By Ignacio R. Bunye
I MISSED its actual showing on GTV last December 5, but fortunately, a few days later, as a Christmas gift, both an audio and a video recording of “Ageless Passion 3.” “Ageless Passion 3” is a musicale featuring the life and works of Artemio V. Panganiban, the 21st Chief Justice of the Supreme Court.
I found the musicale very touching, inspiring and uplifting – a very fitting tribute to an outstanding jurist and patriot.
The musicale captures important milestones in CJ Art’s colorful life – as a newsboy, as a bright and active campus leader (He co-founded the National Union of Students in the Philippines), his courtship and marriage to an equally bright colegiala Leni Carpio, as head of his own law firm, as Primus Inter Pares in the Supreme Court, as a prolific writer, and as a director – post SC – in more than 20 corporate and NGO boards.
“Ageless Passion 3” features 18 original music by National Artist Ryan Cayabyab. The libretto – prepared by rising lyricist Jeff Agustin – very accurately portrays the honoree’s judicial philosophy – Liberty and Prosperity under the Rule of Law.
The musicale was headlined by artists Topper Fabregas, Cris Villonco, Michael Williams, Lynn Sherman, Juan Gabriel Tiongson, Hazel Grace Maranan, Redemptor Nuestro and Raymond Conception. It was produced by Donna May Lina and co-directed by Bart Guingona, Louie Ignacio and Rember Gelera.
Timed to celebrate the 85th birthday of CJ Art, the musicale was introduced with tributes from his peers and members of the academe who had these to say of CJ Art.
“With an optimistic outlook in life, he has not aged a bit in his devotion to safeguard liberty and nurture prosperity under the rule of law.” Chief Justice Alexander G. Gesmundo.
“He extricates the possible from the hypothetical, the emerging from the established, the literature in science and the law in art.” Chief Justice Hilario G. Davide, Jr.
“He leapfrogged the social and economic barriers of Philippine society… (and ) in the Supreme Court, best blossomed for God and country.” Chief Justice Reynato S. Puno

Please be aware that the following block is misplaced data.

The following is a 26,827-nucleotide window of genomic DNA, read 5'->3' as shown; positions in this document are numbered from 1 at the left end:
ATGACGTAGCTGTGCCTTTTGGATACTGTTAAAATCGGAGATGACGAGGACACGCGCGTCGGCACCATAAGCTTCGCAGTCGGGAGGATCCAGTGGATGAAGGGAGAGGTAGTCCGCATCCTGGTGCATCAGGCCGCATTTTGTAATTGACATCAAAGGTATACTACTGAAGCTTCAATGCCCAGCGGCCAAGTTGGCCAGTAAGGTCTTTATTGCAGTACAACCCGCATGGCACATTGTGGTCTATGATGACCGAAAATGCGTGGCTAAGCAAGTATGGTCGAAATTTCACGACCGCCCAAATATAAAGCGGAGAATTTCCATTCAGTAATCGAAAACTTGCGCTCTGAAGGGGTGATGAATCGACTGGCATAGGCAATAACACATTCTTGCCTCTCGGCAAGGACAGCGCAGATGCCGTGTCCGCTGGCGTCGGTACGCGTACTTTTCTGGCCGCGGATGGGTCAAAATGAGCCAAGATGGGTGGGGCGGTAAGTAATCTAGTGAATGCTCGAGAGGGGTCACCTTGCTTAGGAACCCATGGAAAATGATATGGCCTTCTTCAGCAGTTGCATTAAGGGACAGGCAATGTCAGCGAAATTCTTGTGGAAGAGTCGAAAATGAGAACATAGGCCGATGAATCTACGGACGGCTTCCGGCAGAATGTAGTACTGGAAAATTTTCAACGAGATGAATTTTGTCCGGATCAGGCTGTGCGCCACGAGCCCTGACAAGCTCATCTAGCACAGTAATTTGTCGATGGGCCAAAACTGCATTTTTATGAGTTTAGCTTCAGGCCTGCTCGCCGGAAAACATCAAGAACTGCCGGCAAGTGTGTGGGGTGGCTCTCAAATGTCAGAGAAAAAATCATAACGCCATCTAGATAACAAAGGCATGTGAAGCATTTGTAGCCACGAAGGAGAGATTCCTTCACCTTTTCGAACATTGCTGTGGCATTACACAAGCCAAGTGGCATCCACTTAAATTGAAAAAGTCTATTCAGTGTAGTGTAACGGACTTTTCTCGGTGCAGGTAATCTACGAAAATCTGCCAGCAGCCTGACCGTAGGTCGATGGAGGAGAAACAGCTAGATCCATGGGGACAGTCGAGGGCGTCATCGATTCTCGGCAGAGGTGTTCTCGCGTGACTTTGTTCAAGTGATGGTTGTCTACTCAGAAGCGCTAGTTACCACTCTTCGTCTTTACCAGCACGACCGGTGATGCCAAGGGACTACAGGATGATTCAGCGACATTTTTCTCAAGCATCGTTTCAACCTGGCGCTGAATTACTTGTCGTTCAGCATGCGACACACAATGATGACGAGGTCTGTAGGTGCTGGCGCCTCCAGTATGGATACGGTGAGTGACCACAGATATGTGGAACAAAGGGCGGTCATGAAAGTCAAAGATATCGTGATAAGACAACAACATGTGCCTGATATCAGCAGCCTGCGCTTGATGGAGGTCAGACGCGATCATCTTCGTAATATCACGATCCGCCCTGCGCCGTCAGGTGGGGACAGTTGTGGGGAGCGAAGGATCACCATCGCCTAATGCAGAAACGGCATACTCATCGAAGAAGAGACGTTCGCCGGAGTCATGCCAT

“A renaissance man… a nobly-souled and gifted jurist.” Chief Justice Renato C. Corona
“Undoubtedly the most prolific writer of the Court, bar none.” Senior Justice Antonio T. Carpio
“…Chief Justice Panganiban possesses this unique quality to resonate with all kinds of people… (A) beacon of justice on his own.” Senior Justice Estela M. Perlas-Bernabe
“While we may have had our differences regarding some of the cases decided by the Court, he remains a titan in the legal profession.” Senior Justice Marvic M.V.F. Leonen
“An avatar of Themis herself, CJ Art’s judicial legacy will surely live on through the ages.” Justice Ramon Paul L. Hernando
“One book a year and no cases left undecided. This is Mr. Chief Justice Artemio V. Panganiban’s unsurpassed record. It has also been the best summation of judicial reform.” Justice Romeo J. Callejo, Sr.
Justice Angelina Sandoval-Gutierrez lauded his “pre-eminent judicial craftsmanship, social philosophies and literary style”.
“The way CJ Panganiban writes is a reflection of what he is – brilliant without being flashy, authoritative without being pompous, straightforward without being drab.” Justice Secretary Menardo I. Guevarra.
“He perfected preserving the independence of the Supreme Court, having a working co-equal relationship with the Chief Executive, and getting his own Supreme Court justices to work as a team.” Aurelio Montinola III, Chairman, Far Eastern University.
“One of the best UP law alumni we almost had!” Dean Danilo L. Concepcion, President, University of the Philippines.
“As Chief Justice, he distinguished himself in that he strove as much unanimity as possible … painfully conscious that ‘the least dangerous branch’ speaks loudest when it judges wisely in one voice.” Dr. Raul Pangalangan, Retired Judge, International Criminal Court, The Hague.
Cardinal Luis Antonio Tagle added his own accolade by singing The Prayer of St. Francis, set to music by Ryan Cayabyab and played by the Manila Symphony Orchestra.
I was so glad to have watched a recording of this musicale. Truth to tell, I owe CJ Art a huge debt of gratitude. On May 5, 1999, in a case entitled Bunye v. Sandiganbayan (GR 122058) CJ Art, together with Associate Justices Fidel Purisima (the ponente), Flerida Ruth-Romero, Minerva Gonzaga-Reyes, and Jose Vitug unanimously voted to overturn the Sandiganbayan, a decision which proved life-changing for me and a dozen co-accused. The facts of the case are too long to narrate here. Suffice it to say that had the SC justices voted otherwise, I and my co-accused, including incumbent Muntinlupa city mayor Jaime R. Fresnedi, would now be languishing in jail. When I had the opportunity to thank CJ Art, he replied that he simply did his job of interpreting the law as he saw fit and just.
Years later, our paths would cross again. In 2016, he completed his term as an Independent Director of Bank of the Philippine Islands. I was nominated to fill his very big shoes in the board of BPI.